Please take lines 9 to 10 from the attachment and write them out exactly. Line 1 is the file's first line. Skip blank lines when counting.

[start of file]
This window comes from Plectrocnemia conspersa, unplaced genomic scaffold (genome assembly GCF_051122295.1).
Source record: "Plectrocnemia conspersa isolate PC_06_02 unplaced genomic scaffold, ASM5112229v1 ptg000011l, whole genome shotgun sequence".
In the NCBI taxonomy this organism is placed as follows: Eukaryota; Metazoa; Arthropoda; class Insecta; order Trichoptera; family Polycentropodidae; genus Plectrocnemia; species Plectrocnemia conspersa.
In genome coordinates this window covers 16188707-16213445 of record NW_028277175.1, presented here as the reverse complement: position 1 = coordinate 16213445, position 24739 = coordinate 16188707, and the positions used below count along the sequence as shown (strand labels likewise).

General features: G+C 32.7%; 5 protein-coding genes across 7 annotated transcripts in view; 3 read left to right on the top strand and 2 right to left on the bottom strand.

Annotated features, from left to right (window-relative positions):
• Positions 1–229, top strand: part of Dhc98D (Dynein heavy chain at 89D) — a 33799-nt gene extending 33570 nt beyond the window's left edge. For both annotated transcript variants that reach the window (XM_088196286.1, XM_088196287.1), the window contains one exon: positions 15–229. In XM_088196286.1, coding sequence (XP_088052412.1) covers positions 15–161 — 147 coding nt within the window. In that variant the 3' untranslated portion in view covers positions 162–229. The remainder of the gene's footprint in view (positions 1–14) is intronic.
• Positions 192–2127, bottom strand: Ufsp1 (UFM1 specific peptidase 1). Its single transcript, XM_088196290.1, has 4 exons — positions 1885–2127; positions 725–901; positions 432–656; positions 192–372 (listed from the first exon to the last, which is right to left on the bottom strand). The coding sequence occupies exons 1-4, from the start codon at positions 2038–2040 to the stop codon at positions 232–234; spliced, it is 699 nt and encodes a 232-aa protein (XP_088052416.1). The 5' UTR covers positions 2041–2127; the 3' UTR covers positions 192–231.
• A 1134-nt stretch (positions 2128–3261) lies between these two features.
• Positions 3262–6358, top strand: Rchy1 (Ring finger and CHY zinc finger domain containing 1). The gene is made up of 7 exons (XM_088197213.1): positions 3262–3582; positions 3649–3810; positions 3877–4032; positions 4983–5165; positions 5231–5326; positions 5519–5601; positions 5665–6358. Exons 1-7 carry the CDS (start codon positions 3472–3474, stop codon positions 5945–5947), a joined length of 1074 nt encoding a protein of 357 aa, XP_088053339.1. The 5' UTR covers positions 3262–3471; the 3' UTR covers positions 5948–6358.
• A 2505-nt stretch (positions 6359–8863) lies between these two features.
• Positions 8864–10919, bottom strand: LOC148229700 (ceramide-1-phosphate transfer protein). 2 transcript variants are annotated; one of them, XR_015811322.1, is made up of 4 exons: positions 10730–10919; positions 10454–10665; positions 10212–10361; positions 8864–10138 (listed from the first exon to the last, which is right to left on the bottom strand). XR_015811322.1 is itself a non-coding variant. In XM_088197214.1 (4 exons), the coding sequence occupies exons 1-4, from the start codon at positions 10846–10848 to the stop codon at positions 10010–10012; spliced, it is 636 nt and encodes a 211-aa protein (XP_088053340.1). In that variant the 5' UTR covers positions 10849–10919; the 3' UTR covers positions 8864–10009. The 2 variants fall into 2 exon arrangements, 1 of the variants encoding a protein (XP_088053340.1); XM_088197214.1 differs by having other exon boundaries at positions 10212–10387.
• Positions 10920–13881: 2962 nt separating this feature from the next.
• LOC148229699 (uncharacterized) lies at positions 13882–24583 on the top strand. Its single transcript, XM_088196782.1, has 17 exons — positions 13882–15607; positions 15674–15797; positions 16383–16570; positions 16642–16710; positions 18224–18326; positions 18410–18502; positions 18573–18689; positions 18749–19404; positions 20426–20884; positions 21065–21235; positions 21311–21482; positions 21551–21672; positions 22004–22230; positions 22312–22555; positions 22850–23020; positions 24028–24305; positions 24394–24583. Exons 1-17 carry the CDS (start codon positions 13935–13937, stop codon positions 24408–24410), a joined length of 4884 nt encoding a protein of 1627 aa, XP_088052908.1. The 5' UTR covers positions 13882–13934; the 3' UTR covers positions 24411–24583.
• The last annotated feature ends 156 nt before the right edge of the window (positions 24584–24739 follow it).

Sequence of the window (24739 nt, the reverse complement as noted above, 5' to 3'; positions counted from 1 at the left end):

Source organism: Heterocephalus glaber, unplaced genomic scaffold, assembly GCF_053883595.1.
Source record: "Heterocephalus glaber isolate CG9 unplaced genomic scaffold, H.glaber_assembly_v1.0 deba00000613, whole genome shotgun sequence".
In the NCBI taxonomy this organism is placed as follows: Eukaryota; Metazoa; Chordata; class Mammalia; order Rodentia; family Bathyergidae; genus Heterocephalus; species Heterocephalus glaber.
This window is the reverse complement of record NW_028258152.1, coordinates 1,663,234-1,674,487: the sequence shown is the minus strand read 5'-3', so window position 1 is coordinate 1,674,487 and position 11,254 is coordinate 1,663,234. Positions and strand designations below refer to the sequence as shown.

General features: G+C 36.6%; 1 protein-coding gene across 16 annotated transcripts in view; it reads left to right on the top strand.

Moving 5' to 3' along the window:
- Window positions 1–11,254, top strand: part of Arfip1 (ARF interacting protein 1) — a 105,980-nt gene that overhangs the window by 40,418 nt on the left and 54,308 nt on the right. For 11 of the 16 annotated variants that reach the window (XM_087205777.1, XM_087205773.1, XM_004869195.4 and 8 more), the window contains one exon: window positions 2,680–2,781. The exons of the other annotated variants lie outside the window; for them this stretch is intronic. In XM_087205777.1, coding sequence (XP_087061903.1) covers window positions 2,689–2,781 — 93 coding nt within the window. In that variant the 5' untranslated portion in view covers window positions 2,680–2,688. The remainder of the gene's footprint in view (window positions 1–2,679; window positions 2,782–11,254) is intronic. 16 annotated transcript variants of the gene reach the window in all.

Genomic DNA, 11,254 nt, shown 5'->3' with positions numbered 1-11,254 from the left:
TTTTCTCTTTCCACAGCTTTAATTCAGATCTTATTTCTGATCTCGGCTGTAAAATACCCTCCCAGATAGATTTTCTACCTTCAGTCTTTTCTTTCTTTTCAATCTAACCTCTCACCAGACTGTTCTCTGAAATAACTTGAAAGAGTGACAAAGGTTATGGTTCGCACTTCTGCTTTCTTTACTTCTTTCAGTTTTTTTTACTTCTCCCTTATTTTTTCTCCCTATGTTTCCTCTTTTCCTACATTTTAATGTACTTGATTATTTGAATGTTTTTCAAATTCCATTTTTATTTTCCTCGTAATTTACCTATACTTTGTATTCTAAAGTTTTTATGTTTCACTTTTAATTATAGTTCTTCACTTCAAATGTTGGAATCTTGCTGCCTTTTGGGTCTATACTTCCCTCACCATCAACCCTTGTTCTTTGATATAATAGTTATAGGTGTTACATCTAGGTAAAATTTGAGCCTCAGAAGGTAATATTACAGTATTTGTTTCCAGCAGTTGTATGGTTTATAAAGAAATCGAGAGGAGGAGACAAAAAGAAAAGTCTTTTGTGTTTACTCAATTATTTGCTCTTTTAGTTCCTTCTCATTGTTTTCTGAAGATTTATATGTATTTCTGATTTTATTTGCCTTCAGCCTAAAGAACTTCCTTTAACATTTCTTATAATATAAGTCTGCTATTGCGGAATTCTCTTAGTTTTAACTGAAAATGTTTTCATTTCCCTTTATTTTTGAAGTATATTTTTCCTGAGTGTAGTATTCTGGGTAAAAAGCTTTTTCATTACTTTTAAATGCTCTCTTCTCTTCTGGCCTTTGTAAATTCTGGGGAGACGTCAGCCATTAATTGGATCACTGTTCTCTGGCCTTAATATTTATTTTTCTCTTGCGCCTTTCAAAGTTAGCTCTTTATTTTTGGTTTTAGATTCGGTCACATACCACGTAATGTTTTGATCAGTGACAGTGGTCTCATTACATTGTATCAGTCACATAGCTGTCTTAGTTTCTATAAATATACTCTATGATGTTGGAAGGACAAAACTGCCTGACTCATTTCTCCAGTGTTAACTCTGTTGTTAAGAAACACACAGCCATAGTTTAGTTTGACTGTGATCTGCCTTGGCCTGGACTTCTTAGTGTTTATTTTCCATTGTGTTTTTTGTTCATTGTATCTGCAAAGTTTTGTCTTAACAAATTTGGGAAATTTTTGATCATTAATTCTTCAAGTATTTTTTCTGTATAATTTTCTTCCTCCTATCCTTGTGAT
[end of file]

• A 1134-nt stretch (positions 2128–3261) lies between these two features.
• Positions 3262–6358, top strand: Rchy1 (Ring finger and CHY zinc finger domain containing 1). The gene is made up of 7 exons (XM_088197213.1): positions 3262–3582; positions 3649–3810; positions 3877–4032; positions 4983–5165; positions 5231–5326; positions 5519–5601; positions 5665–6358. Exons 1-7 carry the CDS (start codon positions 3472–3474, stop codon positions 5945–5947), a joined length of 1074 nt encoding a protein of 357 aa, XP_088053339.1. The 5' UTR covers positions 3262–3471; the 3' UTR covers positions 5948–6358.